At the beginning of each legislative session, lawmakers and the general public start paying more attention to speeches and press conferences, hoping for insight by leaders in the Legislature and the Governor's Office as to which bills will gain momentum in the upcoming session. In recent years, however, one statement has become highly anticipated:the public-policy statement offered by the top leadership of The Church of Jesus Christ of Latter-day Saints.
On Jan. 27, the second day of this year's legislative session, LDS apostles Dallin Oaks and Jeffrey R. Holland issued a statement of support of some form of nondiscrimination protections in housing and the workplace for LGBT Utahns. But for that support, they wanted to see religious freedom bolstered by the Legislature, ensuring, for example, that a Catholic pharmacist would not be forced into prescribing the "morning after" pill when doing so would go against their beliefs about contraception.
While such statements and posturing push the nonprofit church closer to the edge of political advocacy—a line they're not allowed to cross lest they risk losing their tax-exempt status—the statements, especially the church's support of nondiscrimination legislation has been widely praised by lawmakers and LGBT advocates for helping to clear the air on the controversial topic. The statements also represent the most recent thinking by church leaders, how the church plans to own the message and how members should address critical public-policy issues.
Rep. Stephen Urquhart, R-St. George, called it days before the church's announcement in an interview with City Weekly in which he explained that without guidance from church leaders, LDS lawmakers would undoubtedly shoot down attempts to hear Urquhart's LGBT nondiscrimination bill.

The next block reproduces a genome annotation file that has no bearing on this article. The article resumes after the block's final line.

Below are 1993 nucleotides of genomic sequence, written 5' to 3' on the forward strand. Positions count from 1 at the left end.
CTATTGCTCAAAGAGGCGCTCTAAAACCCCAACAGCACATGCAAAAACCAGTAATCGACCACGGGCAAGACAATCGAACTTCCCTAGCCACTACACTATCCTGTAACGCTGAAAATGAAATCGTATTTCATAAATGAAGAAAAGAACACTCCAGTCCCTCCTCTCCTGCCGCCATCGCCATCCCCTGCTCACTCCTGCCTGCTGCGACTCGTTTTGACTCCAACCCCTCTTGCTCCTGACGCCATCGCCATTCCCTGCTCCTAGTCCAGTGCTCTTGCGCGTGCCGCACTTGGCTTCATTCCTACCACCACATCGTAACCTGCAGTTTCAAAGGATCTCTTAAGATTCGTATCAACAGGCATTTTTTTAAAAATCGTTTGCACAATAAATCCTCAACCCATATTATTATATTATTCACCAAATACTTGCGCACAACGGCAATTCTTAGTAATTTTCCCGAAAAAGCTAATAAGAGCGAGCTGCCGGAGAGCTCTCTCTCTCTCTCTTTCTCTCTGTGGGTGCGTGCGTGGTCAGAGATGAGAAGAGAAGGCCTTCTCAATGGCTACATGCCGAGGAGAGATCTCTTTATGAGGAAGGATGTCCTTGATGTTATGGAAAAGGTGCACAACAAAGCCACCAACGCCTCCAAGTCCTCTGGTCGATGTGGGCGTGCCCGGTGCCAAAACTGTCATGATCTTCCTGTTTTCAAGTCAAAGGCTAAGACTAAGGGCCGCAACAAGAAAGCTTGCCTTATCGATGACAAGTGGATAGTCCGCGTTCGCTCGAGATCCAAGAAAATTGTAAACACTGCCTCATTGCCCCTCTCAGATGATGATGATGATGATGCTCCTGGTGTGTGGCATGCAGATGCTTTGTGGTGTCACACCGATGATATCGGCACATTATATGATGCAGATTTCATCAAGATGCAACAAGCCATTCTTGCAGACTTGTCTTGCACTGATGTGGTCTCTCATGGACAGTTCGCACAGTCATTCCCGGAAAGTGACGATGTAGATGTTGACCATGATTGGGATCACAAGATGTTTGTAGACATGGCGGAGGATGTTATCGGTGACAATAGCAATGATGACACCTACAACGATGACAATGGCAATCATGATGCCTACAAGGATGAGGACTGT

"Most legislators are Mormon, and I think on this they are looking to vote their church values," Urquhart said. "Some think that means they should support the bill; others think that means they should support discrimination."
Salt Lake County Mayor Ben McAdams is both a Mormon and a Democrat. As a former state senator, he maintains that the church, like any other organization, has a First Amendment right to be heard in the public square. In the 2011 session, he says, the church was a welcome voice on controversial issues. "Their input and opinions on sensible and compassionate immigration reform were insightful, and their calls [today] for protections for LGBT Utahns is also welcome input," McAdams says. Like Urquhart, McAdams sees value in knowing the church's position, especially when some lawmakers cite scriptures to support their particular ideology.
"A lot of people will pretend to speak on behalf of the LDS Church without the proper authority," McAdams says. "So, sometimes, it's helpful for [the church] to speak up so we know what they're not saying."
While Mormon leadership has clearlyespoused strong principles since the earliest days of the church's founding, what is relatively new is the aggressive way in which the church has begun to communicate how its principles should be applied when it comes to modern dilemmas like LGBT rights.
In 2014, during the first week of the legislative session, for example, LDS Church Apostle Todd Christofferson released a video statement defending Utah's liquor laws, and the church even released an animated video defending the "Zion Wall," a partition required of many restaurants to shield impressionable eyes from watching the pouring and preparation of alcoholic drinks. Despite the fact that the hospitality industry had asked lawmakers to tear down the "Zion Wall," after the church's animated arguments, the bill soon lost momentum and died.